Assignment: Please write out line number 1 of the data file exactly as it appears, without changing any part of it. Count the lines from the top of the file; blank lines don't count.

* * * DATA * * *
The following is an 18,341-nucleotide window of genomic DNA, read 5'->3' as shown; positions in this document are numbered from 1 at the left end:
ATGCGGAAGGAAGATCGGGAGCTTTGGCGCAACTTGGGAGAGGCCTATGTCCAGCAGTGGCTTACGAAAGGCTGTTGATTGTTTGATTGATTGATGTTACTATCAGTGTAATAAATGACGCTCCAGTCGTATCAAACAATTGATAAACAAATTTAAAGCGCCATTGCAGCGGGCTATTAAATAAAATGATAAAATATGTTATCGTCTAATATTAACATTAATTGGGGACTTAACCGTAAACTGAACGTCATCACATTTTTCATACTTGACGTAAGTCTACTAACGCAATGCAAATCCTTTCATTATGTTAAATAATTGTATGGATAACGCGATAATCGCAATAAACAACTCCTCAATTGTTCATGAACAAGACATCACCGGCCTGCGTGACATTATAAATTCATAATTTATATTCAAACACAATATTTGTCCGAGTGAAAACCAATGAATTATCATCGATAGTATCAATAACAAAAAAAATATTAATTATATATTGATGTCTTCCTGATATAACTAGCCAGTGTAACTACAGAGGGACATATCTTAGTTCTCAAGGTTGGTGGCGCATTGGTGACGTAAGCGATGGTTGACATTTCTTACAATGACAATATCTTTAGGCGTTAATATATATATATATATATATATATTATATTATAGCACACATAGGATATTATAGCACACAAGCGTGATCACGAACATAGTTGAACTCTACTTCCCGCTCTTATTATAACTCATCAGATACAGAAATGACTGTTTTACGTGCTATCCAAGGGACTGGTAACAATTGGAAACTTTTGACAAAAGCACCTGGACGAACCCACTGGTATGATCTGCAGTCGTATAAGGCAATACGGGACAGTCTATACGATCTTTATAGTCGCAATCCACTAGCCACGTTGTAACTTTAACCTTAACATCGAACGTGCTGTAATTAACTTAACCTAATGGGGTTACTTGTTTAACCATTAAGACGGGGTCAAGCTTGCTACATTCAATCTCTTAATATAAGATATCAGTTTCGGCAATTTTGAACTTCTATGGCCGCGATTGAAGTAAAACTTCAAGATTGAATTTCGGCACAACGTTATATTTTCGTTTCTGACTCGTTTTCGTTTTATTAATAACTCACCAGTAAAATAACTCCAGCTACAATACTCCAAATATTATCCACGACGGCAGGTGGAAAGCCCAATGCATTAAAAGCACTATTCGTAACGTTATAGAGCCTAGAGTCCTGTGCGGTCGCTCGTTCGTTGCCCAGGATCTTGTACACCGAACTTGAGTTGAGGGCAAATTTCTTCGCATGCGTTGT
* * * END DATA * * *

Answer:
The following is an 18,341-nucleotide window of genomic DNA, read 5'->3' as shown; positions in this document are numbered from 1 at the left end: